You can give an old car a completely new life by placing a turbo engine into it, isn’t it? What if the same basics are applied in the field of neuroscience? Yes, applying this to software that can be utilized on the neuron tracing algorithms available at present to fuel their potential to manage not just the huge but also the massive data. The wrapper is known as UltraTracer.
Associate Investigator, Hanchuan Peng, Allen Institute for Brain Science, said, “In an attempt to unveil the diversity of shapes of a neuron, the scale is an extensively large and progressively pressing issue. We require the potential of comparing tens of thousands of shapes of neurons so as to actually comprehend what they appear like, and thus use that data to examine individual types of cells.”
The UltraTracer is developed by the team to function with the neuron tracing algorithms available at present that are developed by several scientists across the globe, turbo charge them in order to make them work rapidly and with enormous datasets. The team has demonstrated the application of the UltraTracer to 10 distinct base tracers and also the other existing base tracers in the BigNeuron initiative developed by distinct scientist and that utilized in different techniques to determine the neuron shapes automatically in the 3D image stacks.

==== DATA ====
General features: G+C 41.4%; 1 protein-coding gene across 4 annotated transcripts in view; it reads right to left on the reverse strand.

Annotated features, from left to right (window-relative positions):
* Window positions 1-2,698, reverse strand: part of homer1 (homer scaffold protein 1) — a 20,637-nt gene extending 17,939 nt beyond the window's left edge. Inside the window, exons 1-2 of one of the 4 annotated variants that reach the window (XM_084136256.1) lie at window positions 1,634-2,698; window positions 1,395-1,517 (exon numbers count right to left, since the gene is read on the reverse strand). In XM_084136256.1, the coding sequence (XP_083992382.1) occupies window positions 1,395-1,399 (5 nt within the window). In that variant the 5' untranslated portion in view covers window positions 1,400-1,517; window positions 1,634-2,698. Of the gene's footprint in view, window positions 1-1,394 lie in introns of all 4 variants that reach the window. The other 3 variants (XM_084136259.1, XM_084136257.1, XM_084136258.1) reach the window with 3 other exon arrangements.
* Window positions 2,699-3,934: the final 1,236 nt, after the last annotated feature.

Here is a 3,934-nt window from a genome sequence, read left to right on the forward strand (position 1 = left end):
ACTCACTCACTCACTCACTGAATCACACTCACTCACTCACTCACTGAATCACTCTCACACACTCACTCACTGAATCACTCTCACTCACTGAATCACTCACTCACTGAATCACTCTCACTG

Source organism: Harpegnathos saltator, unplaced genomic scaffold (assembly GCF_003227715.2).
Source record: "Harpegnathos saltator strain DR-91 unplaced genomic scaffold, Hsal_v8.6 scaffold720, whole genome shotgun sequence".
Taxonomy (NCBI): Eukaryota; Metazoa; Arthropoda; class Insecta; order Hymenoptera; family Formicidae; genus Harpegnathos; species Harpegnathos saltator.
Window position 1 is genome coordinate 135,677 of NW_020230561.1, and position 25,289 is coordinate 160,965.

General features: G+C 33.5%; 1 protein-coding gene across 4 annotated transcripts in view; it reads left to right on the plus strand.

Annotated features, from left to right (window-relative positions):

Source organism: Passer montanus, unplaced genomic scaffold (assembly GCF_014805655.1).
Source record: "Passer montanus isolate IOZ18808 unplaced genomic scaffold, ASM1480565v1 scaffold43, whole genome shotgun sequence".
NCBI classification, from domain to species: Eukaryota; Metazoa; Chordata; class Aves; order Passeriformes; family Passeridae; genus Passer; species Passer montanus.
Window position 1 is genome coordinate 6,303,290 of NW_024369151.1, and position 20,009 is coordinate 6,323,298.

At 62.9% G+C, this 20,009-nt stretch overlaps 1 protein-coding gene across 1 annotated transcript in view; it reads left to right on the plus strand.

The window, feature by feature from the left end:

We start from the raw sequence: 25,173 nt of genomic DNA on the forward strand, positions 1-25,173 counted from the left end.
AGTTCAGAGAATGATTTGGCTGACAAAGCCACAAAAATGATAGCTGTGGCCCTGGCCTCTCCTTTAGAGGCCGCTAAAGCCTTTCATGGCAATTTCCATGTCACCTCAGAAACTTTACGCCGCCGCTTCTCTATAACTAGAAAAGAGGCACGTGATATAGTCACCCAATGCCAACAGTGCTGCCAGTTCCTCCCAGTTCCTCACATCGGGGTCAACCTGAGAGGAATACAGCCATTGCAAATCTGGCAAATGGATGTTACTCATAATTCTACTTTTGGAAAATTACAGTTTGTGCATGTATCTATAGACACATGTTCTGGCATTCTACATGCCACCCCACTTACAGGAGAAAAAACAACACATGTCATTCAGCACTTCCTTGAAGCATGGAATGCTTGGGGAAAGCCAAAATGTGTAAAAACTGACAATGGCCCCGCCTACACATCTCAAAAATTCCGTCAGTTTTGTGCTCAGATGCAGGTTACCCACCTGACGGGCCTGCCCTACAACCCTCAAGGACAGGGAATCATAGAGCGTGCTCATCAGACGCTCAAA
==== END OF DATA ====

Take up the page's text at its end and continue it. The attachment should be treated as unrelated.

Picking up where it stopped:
The team also successfully illustrated the unique capability of the UltraTracer to supercharge the available software. As a biological reference, the team used the Allen Cell Types Database; initially, the software acknowledged what the neurons should appear like. Then the available algorithms were made more effective by the UltraTracer to manage huge datasets, and merged numerous diverse algorithms in an organic way, which made the most of each tracer’s strengths.
Peng said, “With the development of UltraTracer, the team is providing a new life to the neuron tracing algorithms that are available at present and thus, making them even more powerful. The team can now validate how well these algorithms function at a huge scale and thus, make them function better. This will be a critical step in dealing with essential questions about types of cells in the brain.”